254 – Counselling Celebrities
Closing a Therapy Session – Counselling Mothers Returning to Work after Maternity Leave
In Episode 254 of the Counselling Tutor Podcast, your hosts Rory Lees-Oakes and Ken Kelly take us through this week’s three topics:
- First up in ‘Theory in Practice’ we look at the art of closing a therapy session.
- Then in ‘Practice Today’, Rory and Ken discuss things you might consider when it comes to counselling celebrities.
- Then in ‘Practice Matters’, Rory speaks with Catherine Samson about her work looking into the psychotherapeutic needs of mothers returning to work after maternity leave.
Closing a Therapy Session [starts at 02:38 mins]
This segment of the Counselling Tutor Podcast is sponsored by
- WebHealer are the go-to provider of websites for private practitioners in the UK.
- Established over 20 years, WebHealer offers a non-technical and fully supported service to help therapists grow their private practice.
- Just one customer from your website each year pays for their service.
Go to WebHealer.net and use coupon CT100 for £100 off their "Do it for me" service.
It can be very difficult to wrap up a session without practice. In this section, Rory and Ken discuss some of the ways you may go about making this easier:
- Knowing how to end a session is part of deliberate practice – being thoughtful of how you work.
- Have a clock in the room – consider placing it behind the client so you can look at it without taking your attention away from the client.
- Contract session hours – factor in maybe a 5-minute greeting at the beginning and maybe 5 minutes to summarise at the end.
- Stick to your boundaries – getting in the habit of going 5/10 minutes over your scheduled session time may cause future inconvenience if you find yourself busy. You need to factor in some time between clients to collect your thoughts and prepare for the next client.
- You don’t want to be checking your watch in a very obvious way, this may make the client feel as though you’re not paying full attention or they are boring you etc. To combat this you may attempt to catch a glimpse of your client’s watch or wear your own on the inside of your wrist to allow you to check it more discreetly.
- You may also consider having a clock that you can see, and a clock that the client can see, this gives the client an opportunity to self-regulate and gives the client some control.
- It is important that you factor in time for the client to wind down, bringing them back to a place they can re-engage with their lives outside of the session.
- If the client mentions something they want to address right at the end of the session, make sure you acknowledge it, but suggest that the client brings it to the next session where you can then begin to explore it.
Theory to Practice is sponsored by
Counselling Skills Academy
Learn counselling techniques by seeing counselling skills used in real sessions by qualified therapists.
Real sessions – real-life presentations – real skills.
Counselling Celebrities [starts at 19:28 mins]
It may be uncommon, but there could be a moment when you encounter a client that has some extent of celebrity status. If this happens, some of the things to consider might be:
- Is this a dual relationship? Are you able to separate the client from their character/persona/reputation?
- When counselling celebrities, ask yourself: How do you see this person? Who are they to you? Are you able to see them without filter?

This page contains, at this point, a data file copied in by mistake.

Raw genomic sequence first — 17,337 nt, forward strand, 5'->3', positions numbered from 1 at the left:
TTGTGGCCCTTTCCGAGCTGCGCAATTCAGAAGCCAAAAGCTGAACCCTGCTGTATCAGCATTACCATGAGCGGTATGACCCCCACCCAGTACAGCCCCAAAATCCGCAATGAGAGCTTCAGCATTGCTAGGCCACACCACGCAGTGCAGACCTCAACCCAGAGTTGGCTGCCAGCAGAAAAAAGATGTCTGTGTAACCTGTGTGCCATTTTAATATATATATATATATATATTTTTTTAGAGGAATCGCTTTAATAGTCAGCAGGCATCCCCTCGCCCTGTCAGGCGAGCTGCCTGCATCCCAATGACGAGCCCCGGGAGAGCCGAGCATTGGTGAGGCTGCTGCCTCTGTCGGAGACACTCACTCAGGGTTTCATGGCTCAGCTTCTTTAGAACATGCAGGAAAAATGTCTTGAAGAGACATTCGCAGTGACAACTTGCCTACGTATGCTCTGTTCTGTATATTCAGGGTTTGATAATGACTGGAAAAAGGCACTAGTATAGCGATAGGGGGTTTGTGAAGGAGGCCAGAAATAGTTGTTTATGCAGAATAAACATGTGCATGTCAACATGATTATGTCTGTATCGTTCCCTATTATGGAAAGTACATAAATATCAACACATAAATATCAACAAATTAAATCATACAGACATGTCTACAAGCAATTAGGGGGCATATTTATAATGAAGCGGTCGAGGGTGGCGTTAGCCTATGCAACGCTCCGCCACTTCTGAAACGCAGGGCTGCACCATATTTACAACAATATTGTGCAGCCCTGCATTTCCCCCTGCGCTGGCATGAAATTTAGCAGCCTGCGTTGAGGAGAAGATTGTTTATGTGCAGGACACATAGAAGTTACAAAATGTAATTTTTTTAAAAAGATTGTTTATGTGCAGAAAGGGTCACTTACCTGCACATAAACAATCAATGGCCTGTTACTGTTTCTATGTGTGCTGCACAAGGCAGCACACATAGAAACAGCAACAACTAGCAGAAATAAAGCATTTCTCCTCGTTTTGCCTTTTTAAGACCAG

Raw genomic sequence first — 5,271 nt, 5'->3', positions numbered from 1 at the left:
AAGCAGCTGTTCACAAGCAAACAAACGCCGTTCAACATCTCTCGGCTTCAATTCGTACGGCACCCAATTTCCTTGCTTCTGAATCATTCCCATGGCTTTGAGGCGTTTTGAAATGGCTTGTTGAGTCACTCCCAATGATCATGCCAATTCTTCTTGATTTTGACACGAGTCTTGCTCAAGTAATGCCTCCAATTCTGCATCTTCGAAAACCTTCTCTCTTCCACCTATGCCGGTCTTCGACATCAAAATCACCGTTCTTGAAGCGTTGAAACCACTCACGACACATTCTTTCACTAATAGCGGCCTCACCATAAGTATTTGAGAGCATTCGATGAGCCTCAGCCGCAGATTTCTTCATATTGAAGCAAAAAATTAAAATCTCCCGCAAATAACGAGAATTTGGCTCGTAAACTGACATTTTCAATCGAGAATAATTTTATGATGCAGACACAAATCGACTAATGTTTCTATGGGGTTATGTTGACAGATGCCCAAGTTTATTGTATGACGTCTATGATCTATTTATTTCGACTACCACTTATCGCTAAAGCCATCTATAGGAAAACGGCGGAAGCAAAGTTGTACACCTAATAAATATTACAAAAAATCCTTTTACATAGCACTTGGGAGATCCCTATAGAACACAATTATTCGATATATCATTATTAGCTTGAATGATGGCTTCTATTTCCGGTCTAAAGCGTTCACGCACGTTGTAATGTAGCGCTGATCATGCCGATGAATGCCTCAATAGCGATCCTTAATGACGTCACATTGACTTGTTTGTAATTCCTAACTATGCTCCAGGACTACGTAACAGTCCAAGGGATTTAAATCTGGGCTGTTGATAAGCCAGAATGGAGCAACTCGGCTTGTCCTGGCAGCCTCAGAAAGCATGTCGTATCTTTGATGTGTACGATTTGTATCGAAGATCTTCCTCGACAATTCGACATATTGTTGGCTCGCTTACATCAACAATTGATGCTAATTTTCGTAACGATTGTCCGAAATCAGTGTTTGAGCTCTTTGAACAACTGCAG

- It’s important to consider this carefully. Consider taking it to supervision to figure out if you can truly do well by this client.
- Additional professional considerations may need to be put in place – in terms of confidentiality etc. – when counselling celebrities. Who are they coming into contact with when they come for sessions (e.g. receptionist)?
- You need to be able to de-invest yourself from who you believe this person is, be as curious as you would with any other client, and discover who this person is.
Get on-demand Certified CPD that is implementable in your practice
Counsellor CPD Library
- Over 150 hours of on-demand CPD lectures to help you stay current with your CPD ethical requirements
- Support, and be supported, by thousands of other counsellors as a member of the exclusive online community.
- Access your learning anytime you want ... anywhere you choose ... using any device type — desktop or mobile.
Counselling Mothers Returning to Work after Maternity Leave [starts at 32:54 mins]
In this week’s ‘Practice Matters’, Rory speaks with Catherine Samson about her work looking into the psychotherapeutic needs of mothers returning to work after maternity leave.
The key parts of this discussion include:
- Catherine looked into how useful keeping-in-touch days really are for a woman looking to return to work after maternity leave, and found that they may not be as useful as expected.
- When returning to work, the mother may experience mixed feelings – wanting to get back to their career and aspirations but also having feelings of guilt and/or separation anxiety.
- Therapists should be understanding of this and how they may be feeling.
- Lots of things have changed for the mother – both big and small.
- Feelings of anxiety and lack of confidence, a lot may be expected of her as she is already an established employee, e.g. less room for error compared to a new hire.
- Some possible tips for women returning to work might be:
- Structure your days well, don’t overwork yourself or try to take on more work to prove yourself.
- Ask about any changes there may have been to help ease any anxiety you might have about this.
The National Counselling and Psychotherapy Society is proud to sponsor Practice Matters.
NCPS (formerly NCS) are really excited to have launched their Children and Young People Therapist Register for counsellors working with the younger age group.
Free Handout Download
Closing a Counselling Session